A Buchanan High freshman has filed a financial claim against the Clovis Unified School District, alleging that a senior inflicted physical and emotional pain when he rammed two fingers up his anus during wrestling practice.
It's the latest chapter in a highly charged case that could leave the school district on the hook for civil damages over a wrestling move called the "butt-drag."
The case involves 17-year-old Preston Hill, who said he executed the move on the freshman but then was kicked out of Buchanan after school officials accused him of sexual battery.
The boy told Clovis police that Hill rammed two fingers into his anus during a practice at Buchanan in July. Hill, however, told police he used a legitimate wrestling move and only grabbed the boy's butt cheek.
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Hill, who was supposed to be captain of Buchanan's wrestling team this year, contends his wrestling coaches taught him the move.
In addition to being kicked out of school, Hill also was charged with sexual battery in Fresno County Superior Court. The criminal charge was dismissed Jan. 27 without Hill having to admit wrongdoing after he and his teammate attended an educational program.
In his claim to the Clovis school district, the freshman seeks damages "for physical and mental injuries due to an alleged assault"; the claim doesn't say how much money he wants. He is not being identified because he is an alleged sexual battery victim.
The Clovis school board is scheduled to discuss the claim at its Wednesday board meeting. Staffers want the board to reject it.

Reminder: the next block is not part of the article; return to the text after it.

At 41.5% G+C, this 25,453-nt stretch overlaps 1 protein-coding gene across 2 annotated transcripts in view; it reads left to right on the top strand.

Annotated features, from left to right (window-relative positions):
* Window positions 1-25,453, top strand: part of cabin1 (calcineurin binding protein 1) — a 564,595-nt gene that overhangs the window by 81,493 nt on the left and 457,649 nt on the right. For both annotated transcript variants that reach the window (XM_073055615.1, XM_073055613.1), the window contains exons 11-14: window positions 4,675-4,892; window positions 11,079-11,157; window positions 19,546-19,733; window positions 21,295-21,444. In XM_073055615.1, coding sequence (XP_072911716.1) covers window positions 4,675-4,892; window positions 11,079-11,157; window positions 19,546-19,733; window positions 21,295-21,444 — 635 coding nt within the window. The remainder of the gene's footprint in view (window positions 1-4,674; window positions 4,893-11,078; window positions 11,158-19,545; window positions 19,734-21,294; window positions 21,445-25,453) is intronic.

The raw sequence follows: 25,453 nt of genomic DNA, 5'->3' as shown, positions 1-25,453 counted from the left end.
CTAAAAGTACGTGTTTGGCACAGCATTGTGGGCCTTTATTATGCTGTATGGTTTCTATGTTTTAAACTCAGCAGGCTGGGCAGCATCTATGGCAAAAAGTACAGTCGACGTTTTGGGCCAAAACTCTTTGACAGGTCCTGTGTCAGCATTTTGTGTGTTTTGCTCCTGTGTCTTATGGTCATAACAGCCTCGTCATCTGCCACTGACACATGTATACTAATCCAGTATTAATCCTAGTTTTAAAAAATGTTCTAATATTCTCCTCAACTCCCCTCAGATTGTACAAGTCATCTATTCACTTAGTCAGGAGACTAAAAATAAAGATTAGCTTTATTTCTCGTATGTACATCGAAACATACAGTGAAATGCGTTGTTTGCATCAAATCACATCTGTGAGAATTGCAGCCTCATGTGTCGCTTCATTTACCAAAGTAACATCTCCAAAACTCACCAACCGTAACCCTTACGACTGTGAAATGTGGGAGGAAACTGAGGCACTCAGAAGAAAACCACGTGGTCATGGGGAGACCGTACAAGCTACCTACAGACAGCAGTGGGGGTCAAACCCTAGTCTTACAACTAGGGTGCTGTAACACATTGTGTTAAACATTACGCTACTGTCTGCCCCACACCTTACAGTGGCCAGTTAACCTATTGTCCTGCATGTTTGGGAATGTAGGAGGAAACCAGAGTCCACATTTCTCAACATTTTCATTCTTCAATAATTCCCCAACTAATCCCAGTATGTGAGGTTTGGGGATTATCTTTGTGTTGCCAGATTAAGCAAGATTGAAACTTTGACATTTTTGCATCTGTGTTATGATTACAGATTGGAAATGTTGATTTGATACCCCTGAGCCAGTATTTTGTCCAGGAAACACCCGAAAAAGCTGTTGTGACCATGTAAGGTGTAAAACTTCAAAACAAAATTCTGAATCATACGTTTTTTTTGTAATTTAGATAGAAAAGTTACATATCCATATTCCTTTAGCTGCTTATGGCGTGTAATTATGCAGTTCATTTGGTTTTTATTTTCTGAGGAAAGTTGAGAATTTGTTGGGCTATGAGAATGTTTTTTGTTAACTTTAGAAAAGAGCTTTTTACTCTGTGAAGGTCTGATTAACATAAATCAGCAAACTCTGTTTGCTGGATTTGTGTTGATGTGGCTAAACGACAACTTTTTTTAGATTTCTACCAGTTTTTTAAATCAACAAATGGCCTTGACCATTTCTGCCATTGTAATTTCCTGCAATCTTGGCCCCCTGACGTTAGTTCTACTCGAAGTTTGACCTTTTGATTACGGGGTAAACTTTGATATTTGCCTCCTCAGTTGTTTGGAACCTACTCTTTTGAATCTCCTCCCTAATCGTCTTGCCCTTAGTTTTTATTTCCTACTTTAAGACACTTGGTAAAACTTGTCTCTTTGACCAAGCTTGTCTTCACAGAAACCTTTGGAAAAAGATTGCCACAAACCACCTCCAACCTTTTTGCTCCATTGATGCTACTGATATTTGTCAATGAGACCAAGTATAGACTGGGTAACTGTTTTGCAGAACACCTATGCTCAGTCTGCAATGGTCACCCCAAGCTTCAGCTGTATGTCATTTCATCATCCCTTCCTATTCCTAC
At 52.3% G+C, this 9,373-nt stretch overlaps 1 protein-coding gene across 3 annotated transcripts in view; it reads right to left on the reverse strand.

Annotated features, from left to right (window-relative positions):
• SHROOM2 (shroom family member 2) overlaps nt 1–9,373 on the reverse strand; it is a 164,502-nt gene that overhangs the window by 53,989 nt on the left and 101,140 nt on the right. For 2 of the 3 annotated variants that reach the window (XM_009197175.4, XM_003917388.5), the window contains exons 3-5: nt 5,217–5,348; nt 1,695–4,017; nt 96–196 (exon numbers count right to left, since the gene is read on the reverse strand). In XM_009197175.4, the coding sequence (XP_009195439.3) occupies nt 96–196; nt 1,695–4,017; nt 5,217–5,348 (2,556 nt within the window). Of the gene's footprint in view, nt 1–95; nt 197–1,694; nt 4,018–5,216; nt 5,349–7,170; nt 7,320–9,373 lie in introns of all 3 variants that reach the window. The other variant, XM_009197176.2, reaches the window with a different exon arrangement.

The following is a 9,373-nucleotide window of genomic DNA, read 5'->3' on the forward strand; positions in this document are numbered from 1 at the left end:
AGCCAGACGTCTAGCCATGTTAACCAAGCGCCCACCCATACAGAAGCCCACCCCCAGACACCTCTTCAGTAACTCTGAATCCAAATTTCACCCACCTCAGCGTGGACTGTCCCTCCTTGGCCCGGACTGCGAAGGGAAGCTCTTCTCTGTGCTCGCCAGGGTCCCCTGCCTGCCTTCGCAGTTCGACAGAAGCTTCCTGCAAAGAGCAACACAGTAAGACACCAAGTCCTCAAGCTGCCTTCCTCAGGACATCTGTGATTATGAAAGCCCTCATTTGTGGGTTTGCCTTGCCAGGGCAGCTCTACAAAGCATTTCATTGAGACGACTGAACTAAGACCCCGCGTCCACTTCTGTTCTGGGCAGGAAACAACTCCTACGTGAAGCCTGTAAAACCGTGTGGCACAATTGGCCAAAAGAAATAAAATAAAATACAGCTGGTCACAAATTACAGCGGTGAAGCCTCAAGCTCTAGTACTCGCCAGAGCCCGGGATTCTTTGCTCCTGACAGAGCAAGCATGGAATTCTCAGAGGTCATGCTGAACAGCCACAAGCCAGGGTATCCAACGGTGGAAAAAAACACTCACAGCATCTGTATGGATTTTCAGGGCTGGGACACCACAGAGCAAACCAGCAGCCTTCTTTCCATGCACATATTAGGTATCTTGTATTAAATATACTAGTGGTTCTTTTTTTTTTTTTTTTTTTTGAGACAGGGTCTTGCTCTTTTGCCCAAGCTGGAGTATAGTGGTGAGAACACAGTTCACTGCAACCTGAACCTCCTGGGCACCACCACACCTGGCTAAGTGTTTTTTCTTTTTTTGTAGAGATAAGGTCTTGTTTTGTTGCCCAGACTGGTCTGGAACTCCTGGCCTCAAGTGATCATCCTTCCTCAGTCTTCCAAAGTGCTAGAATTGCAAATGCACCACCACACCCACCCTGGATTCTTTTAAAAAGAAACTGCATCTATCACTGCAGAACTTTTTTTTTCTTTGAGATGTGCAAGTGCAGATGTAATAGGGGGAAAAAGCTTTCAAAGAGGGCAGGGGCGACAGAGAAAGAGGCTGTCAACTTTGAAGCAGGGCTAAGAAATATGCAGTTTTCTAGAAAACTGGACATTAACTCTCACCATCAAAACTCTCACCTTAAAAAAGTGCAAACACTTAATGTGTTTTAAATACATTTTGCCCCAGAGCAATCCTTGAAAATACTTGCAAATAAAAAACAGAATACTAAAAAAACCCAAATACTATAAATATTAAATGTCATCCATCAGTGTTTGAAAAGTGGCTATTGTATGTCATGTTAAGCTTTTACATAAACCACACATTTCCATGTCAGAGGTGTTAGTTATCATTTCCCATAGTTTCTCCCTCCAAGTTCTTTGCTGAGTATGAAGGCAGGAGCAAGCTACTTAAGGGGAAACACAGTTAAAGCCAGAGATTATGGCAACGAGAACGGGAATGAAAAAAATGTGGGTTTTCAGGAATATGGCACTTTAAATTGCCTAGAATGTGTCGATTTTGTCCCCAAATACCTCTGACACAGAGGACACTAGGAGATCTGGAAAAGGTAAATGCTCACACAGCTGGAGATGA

Typically, a claim against a school district is a precursor to a lawsuit.
But the boy's father said Saturday that he has not retained a lawyer and has no plans to sue the district "at this time."
He said they filed the claim in December -- and amended it in January -- because there is a six-month deadline to do so.
Hill's attorney, Charles Magill, said Saturday that he suspects a lawsuit is in the offing.
"This case from the start has been about the father wanting money from the school district," Magill said.
If a lawsuit is filed, the boy won't prevail, Magill said, because Clovis Unified first suspended Hill at the start of the school year and then expelled him. "They can't claim the district was negligent," he said.
Magill also said the boy's conflicting statements to police and school officials hurt his chance of winning a civil lawsuit. Police also found no evidence on the boy's underwear or gym shorts to support his account, Magill said.
But Fresno attorney Nicholas "Butch" Wagner, who is not associated with the case, said the freshman could prevail in court.
"If the district knew the kid was being bullied or knew coaches were teaching the maneuver and turned its back, then there's civil liability," he said.
The key to this case, Wagner said, is whether putting fingers into a wrestler's anus is part of the butt-drag move and is allowed by referees. "If the refs don't call foul, then you can't win," he said.
The freshman's parents say Hill is a bully and that their son stood up to him. The boy told police Hill allegedly made a threatening gesture with his fingers to indicate he was going to use the butt-drag move at wrestling practice.
A three-member school panel voted unanimously Jan. 13 to recommend Hill's expulsion to the Clovis school board. The panel concluded that Hill committed sexual battery against his teammate, bullied him and committed an obscene act.
During the hearing, however, Terrell Blanche, Buchanan's head wrestling coach, testified that the butt-drag is a legitimate maneuver in which wrestlers are taught to grab the leg right below the buttocks to gain leverage on an opponent.
In matches, he said, anything can happen -- even penetration of an opponent's anus.
After the Clovis Unified school board expelled Hill on Jan. 19, he appealed to the Fresno County Board of Education.
The county education board, however, voted 3-2 to uphold Clovis Unified's expulsion.
Magill said Saturday that the close vote by the county education board gives credence to Hill's quest to get his expulsion canceled.
"This battle is far from over," Magill said.